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This article is part of the supplement: Proceedings of the First International Cilia in Development and Disease Scientific Conference (2012)

Open Access Poster presentation

Sub-localisation of novel proteins with unique dynamics during assembly and maintenance of the eukaryotic flagellum

P Bastin1*, D Julkowska1, I Subota1, L Vincensini1, T Blisnick1, J Buisson1, S Perrot1, N Reeg1 and M Engstler2

Author Affiliations

1 Institut Pasteur, France

2 University of Wurzburg, Germany

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Cilia 2012, 1(Suppl 1):P13  doi:10.1186/2046-2530-1-S1-P13


The electronic version of this article is the complete one and can be found online at: http://www.ciliajournal.com/content/1/S1/P13


Published:16 November 2012

© 2012 Bastin et al; licensee BioMed Central Ltd.

This is an Open Access article distributed under the terms of the Creative Commons Attribution License (http://creativecommons.org/licenses/by/2.0), which permits unrestricted use, distribution, and reproduction in any medium, provided the original work is properly cited.

Poster presentation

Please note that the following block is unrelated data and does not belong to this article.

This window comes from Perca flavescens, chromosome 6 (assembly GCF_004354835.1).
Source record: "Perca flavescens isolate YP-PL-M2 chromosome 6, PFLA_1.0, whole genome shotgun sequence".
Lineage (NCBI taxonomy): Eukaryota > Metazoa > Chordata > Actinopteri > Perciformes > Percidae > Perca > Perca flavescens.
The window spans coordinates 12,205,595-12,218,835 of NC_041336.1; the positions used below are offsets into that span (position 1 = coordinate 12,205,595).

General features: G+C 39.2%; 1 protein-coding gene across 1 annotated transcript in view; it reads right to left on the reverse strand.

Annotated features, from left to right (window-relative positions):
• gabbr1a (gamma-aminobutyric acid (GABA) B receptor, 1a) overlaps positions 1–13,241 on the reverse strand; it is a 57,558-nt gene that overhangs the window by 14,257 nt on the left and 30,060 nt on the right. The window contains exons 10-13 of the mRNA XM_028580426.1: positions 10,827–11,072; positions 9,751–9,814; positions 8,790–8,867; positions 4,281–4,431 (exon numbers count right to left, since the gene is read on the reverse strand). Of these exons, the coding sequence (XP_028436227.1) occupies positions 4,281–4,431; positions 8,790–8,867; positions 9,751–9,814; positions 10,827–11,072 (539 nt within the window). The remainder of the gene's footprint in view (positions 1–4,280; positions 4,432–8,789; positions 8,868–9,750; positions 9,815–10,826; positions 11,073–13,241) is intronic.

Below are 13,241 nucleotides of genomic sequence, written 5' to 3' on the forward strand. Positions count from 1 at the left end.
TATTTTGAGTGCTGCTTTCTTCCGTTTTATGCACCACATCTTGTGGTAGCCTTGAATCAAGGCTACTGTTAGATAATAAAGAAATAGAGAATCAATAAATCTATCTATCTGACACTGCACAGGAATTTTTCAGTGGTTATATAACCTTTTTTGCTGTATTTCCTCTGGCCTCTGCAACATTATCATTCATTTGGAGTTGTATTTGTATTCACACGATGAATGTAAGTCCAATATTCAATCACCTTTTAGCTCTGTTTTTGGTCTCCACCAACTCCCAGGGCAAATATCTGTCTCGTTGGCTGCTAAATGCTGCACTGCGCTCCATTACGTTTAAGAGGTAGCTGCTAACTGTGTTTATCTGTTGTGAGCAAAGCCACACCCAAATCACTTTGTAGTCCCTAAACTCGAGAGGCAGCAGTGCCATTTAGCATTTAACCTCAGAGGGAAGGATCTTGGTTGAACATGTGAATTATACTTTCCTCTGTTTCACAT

Cilia and flagella are complex organelles composed of up to 500 proteins. We have purified intact flagella from the model organism Trypanosoma brucei using mechanical shearing. Scanning and transmission electron microscopy confirmed the quality and the purity of flagella and biochemical analysis demonstrated a 15-fold enrichment of flagellar markers. Mass spectrometry investigation carried out on 5 separate experiments led to the identification of 387 proteins, 55 of which had never reported to be associated to the flagellum. 10 out of the 12 proteins investigated experimentally were indeed associated to the flagellum but turned out to localise to several sub-localisations with unique profiles: flagellar membrane, axoneme, paraflagellar rod (an extra-axonemal structure) and the adhesion zone. Two of them, termed FLAMM6 and FLAMM8 showed restricted distribution to the proximal part and to the far distal end of the axoneme, respectively. Dynamics analysis revealed that membrane proteins were incorporated by the proximal end and showed a rapid turnover whereas axonemal and PFR proteins were added to the distal end of elongating flagella but showed stable association to their structure. FLAMM6 was found only in the first half of the flagellum no matter its length, a process dependent on IFT. Finally, FLAMM8 was progressively incorporated to the elongating axoneme accumulating at the distal tip where it showed very slow turnover after flagellum formation was complete. These data highlight the existence of specific micro-domains within the eukaryotic flagellum, each with its own dynamics for assembly and turnover.